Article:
3 Thought Leadership Practices That Build On Apple’s Reputation as Privacy Defender

As tech giants like Facebook, Twitter and Google continue to battle fake accounts, data leaks and calls for government regulation, one company has remained relatively unscathed in the fight to maintain personal privacy and security. From refusing to hand over the San Bernadino shooter's iPhone data to authorities in 2016 to calling for GDPR standards in the U.S. in 2018, Apple has made headlines over the last few years for its strong stance on protecting user data.

With CEO Tim Cook at the forefront, Apple has built its reputation around advocating for user privacy. Cook's thought leadership has been apparent in myriad op-eds and interviews, including a recent article for TIME on how users can act to take their privacy back from bad actors. Compare Cook's active protection of users to Tesla head Elon Musk's Twitter troubles: There's no question a well-written missive from the C-Suite can make or break company reputation and goodwill with stakeholders.

Here are three ways Cook's article made use of thought leadership best practices:

Writing in the second person. Cook makes use of the pronouns "you" and "yours" throughout the piece, making for a strong call-to-action. Reading a sentence like "Let’s be clear: you never signed up for that," makes one feel like one of the world's most powerful business leaders is speaking directly to them—and what's more, he's got your back.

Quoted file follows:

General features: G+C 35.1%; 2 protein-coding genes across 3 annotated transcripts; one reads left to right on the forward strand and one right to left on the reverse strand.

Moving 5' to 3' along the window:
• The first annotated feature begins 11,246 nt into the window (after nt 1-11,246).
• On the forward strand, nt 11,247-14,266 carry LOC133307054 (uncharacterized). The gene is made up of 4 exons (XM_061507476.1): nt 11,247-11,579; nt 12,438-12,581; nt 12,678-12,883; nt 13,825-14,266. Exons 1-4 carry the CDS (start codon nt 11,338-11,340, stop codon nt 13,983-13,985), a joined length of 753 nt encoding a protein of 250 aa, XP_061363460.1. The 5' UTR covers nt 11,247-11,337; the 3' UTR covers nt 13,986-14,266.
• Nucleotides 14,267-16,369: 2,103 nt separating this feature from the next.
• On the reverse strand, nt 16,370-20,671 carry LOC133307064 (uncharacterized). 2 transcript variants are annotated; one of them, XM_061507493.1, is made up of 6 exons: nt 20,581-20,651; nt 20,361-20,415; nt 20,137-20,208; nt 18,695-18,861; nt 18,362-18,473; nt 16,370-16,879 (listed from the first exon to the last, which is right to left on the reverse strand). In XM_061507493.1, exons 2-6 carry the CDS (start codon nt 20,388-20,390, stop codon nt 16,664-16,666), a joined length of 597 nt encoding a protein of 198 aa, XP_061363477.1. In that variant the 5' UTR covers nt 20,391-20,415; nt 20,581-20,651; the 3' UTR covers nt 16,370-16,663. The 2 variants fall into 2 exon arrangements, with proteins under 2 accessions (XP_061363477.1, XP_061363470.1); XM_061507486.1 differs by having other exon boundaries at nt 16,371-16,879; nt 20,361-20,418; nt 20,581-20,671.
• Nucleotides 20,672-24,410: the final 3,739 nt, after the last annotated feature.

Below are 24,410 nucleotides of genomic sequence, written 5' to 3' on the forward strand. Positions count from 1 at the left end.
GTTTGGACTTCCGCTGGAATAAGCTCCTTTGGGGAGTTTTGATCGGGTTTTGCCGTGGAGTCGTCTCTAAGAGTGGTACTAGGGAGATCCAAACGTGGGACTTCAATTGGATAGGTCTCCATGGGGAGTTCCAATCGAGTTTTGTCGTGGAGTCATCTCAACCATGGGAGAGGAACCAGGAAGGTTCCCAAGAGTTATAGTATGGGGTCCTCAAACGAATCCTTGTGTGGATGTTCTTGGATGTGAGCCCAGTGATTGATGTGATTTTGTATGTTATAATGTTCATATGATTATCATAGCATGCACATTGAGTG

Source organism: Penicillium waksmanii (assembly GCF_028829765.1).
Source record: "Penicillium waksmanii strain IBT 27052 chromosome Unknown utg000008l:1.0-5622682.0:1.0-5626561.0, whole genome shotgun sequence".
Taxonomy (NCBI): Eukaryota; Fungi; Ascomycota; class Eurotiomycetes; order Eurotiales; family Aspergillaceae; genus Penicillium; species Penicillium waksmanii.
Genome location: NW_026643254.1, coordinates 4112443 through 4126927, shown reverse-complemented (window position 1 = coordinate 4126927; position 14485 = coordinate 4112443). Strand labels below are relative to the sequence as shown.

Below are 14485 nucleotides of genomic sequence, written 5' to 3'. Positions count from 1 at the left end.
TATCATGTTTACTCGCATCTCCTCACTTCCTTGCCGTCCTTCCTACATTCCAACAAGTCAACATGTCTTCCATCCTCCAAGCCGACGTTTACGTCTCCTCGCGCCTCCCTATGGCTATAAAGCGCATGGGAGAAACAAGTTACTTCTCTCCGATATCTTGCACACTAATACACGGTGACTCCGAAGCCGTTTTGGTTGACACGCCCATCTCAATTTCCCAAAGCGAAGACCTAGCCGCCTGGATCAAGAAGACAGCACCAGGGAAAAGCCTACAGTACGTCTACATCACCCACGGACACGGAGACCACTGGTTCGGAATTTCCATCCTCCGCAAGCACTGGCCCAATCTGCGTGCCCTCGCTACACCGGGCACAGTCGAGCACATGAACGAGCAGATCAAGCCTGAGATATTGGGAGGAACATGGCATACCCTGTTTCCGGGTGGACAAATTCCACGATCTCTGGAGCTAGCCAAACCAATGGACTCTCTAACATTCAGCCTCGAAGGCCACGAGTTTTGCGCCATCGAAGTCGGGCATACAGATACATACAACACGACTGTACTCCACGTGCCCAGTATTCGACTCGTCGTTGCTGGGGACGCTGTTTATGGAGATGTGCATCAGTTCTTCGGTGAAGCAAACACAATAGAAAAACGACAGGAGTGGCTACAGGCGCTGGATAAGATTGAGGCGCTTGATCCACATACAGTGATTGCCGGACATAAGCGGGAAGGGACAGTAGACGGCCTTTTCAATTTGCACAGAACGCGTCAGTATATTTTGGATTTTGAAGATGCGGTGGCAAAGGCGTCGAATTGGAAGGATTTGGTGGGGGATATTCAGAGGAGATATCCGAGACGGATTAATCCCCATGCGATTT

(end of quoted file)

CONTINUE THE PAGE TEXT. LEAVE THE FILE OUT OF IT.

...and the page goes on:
A solution-oriented proposal. Rather than naming names and railing at competitors for compromising their customers' data in the first place, Cook offers a specific solution to violation of user privacy. He suggests a Federal Trade Commission registry for data brokers selling users' information, showing he's pursuing tangible results rather than a vague notion that companies can and should do better to protect consumers.

Weaving in the company mission. While speaking directly to the reader, Cook also refers to Apple as "we," detailing company beliefs and values as they relate to the subject matter. For instance, "We think every user should have the chance to say, 'Wait a minute. That’s my information that you’re selling, and I didn’t consent.' " Notably, Cook does not mention the Apple once during the post. He's taking a stand as an individual representing a group, without pushing the brand itself on the reader. Putting the audience first goes much father in building goodwill with audiences than "push" marketing tactics, patting them on the back all the while.

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